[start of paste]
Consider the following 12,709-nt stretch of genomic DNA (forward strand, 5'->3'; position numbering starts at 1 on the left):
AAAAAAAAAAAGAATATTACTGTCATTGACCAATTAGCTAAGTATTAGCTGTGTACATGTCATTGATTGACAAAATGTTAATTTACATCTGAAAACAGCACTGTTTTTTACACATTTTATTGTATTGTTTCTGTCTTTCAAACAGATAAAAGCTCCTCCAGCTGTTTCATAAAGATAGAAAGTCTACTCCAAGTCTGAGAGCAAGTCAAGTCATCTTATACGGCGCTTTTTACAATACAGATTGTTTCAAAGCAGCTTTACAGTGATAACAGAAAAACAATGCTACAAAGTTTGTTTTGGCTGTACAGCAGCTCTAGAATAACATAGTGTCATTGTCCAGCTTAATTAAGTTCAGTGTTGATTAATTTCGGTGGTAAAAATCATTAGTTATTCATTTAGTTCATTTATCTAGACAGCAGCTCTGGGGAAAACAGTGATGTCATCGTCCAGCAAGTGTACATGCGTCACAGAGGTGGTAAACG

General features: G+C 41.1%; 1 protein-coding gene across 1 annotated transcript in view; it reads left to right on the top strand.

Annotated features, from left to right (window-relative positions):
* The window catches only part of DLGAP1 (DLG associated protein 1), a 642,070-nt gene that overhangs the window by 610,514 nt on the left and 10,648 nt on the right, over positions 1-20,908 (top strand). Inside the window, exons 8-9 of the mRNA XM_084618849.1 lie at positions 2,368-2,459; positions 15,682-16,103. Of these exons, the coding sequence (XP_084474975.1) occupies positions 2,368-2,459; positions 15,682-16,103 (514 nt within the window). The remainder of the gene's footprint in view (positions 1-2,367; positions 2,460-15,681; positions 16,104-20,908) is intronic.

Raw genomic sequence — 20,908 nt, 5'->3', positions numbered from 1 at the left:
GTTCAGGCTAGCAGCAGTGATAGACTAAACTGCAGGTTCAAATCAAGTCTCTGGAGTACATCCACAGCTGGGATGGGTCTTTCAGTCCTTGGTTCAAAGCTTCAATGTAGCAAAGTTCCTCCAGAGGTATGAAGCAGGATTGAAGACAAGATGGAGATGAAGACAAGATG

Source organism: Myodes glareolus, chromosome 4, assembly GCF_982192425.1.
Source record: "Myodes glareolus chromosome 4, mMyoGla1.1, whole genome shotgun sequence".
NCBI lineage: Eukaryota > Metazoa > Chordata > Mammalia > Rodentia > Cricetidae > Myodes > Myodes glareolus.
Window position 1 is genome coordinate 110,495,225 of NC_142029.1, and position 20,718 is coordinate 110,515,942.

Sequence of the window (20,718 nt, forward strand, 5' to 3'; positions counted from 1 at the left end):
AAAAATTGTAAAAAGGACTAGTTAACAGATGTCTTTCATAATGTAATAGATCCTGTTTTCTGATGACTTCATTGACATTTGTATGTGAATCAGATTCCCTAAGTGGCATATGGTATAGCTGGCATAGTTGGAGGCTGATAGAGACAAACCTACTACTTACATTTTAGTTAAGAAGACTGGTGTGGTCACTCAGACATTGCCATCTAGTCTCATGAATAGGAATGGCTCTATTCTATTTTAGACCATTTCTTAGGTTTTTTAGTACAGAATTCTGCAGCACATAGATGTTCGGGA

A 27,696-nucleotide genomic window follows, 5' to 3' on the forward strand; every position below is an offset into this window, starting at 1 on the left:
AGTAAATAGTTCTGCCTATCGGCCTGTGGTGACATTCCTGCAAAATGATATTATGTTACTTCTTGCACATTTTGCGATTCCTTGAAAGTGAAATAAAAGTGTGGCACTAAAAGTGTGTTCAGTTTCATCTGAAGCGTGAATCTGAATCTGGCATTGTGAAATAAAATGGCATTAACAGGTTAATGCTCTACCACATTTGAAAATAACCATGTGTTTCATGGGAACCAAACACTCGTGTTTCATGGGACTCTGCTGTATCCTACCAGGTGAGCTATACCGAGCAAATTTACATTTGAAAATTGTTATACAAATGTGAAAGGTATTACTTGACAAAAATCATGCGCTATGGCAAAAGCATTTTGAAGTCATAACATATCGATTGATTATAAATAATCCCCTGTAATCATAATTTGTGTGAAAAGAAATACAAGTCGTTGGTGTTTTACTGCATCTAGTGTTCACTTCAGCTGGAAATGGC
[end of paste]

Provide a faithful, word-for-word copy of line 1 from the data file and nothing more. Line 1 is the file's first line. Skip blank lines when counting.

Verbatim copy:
Consider the following 12,709-nt stretch of genomic DNA (forward strand, 5'->3'; position numbering starts at 1 on the left):